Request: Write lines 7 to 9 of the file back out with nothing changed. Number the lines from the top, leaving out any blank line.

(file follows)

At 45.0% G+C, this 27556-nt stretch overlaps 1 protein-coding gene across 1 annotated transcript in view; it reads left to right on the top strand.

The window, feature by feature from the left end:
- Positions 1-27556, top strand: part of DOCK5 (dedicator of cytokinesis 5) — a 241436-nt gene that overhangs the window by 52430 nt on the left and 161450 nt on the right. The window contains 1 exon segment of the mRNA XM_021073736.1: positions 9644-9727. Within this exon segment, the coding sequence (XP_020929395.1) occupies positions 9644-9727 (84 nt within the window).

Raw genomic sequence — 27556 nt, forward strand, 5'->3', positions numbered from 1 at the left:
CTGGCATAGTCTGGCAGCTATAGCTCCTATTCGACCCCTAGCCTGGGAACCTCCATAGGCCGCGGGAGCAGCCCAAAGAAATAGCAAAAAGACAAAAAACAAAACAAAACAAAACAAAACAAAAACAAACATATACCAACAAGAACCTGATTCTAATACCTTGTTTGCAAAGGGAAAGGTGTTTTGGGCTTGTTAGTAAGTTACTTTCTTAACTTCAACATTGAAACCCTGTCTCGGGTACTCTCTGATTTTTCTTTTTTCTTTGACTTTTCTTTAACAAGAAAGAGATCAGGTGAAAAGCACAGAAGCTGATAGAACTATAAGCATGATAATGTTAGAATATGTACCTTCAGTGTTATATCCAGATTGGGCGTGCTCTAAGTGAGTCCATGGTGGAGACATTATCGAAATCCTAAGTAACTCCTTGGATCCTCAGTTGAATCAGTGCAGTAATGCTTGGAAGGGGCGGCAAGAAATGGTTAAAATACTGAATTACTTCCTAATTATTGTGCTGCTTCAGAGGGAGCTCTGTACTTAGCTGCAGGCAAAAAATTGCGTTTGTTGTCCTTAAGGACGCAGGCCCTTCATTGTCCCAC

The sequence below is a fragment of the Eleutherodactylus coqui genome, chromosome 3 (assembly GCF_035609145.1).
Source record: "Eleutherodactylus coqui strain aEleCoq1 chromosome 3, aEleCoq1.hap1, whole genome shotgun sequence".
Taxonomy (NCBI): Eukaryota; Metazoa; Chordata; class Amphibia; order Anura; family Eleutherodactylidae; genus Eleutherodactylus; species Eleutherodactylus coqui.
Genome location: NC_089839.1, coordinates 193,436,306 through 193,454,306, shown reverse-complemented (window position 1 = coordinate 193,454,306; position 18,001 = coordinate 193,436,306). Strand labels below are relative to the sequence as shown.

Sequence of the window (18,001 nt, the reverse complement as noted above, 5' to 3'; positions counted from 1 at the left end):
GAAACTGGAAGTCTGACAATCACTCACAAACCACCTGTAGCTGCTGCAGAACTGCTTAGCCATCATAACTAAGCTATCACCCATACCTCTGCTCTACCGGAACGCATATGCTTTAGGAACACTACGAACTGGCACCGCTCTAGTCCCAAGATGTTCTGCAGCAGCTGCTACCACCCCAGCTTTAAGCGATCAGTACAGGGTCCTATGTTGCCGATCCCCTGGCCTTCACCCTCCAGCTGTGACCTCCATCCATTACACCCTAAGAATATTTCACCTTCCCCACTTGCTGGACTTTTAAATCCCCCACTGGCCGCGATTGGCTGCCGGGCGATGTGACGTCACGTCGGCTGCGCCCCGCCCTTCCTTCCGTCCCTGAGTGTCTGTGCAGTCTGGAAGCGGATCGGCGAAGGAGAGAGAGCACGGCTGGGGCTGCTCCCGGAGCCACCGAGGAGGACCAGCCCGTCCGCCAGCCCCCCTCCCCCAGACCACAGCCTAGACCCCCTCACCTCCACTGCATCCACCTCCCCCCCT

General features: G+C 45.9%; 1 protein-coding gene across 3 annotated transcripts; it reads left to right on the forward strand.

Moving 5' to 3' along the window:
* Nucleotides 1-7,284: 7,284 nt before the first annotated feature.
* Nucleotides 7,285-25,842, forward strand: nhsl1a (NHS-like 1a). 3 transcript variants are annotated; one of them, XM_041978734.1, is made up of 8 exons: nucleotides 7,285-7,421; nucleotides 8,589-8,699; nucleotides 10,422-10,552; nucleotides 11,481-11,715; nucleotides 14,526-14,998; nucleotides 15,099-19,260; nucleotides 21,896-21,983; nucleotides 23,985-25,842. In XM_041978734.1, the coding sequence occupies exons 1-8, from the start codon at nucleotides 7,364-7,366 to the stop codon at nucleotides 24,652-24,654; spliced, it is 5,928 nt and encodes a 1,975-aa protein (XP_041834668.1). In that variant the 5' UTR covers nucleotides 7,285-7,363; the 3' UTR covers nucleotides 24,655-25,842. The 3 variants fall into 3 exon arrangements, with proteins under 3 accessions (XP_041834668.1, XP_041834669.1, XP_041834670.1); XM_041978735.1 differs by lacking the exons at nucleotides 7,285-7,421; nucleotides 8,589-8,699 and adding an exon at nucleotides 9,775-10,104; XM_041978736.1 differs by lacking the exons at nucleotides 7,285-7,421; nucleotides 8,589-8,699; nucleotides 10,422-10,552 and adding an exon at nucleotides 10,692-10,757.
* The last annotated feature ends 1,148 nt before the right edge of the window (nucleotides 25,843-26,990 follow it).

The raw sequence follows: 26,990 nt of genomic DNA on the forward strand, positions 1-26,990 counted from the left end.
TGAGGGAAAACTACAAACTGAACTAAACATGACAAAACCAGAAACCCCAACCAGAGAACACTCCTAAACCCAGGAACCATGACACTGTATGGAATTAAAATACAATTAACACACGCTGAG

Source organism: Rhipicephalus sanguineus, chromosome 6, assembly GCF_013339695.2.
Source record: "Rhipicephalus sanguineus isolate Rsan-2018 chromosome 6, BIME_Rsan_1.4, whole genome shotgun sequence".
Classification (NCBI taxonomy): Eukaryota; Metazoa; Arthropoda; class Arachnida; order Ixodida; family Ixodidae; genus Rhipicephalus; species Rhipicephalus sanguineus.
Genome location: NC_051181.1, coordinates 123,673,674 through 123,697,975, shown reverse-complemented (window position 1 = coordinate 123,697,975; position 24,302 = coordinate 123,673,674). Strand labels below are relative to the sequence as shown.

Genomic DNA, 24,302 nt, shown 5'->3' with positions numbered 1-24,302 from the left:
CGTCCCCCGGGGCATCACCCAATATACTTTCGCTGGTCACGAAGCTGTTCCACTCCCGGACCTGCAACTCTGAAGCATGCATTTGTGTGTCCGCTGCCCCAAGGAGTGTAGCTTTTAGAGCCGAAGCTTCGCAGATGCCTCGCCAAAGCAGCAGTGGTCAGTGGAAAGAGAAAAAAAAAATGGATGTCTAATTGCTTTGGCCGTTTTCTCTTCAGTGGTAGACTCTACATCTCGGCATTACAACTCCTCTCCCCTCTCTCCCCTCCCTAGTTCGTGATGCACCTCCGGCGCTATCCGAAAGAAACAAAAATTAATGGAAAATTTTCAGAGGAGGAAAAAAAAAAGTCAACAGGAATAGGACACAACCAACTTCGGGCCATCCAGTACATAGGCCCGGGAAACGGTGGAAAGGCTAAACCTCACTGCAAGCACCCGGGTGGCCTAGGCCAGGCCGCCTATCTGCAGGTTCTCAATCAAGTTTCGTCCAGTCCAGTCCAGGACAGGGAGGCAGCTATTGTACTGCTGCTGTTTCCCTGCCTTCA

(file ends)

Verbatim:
Source record: "Eleutherodactylus coqui strain aEleCoq1 chromosome 3, aEleCoq1.hap1, whole genome shotgun sequence".
Taxonomy (NCBI): Eukaryota; Metazoa; Chordata; class Amphibia; order Anura; family Eleutherodactylidae; genus Eleutherodactylus; species Eleutherodactylus coqui.
Genome location: NC_089839.1, coordinates 193,436,306 through 193,454,306, shown reverse-complemented (window position 1 = coordinate 193,454,306; position 18,001 = coordinate 193,436,306). Strand labels below are relative to the sequence as shown.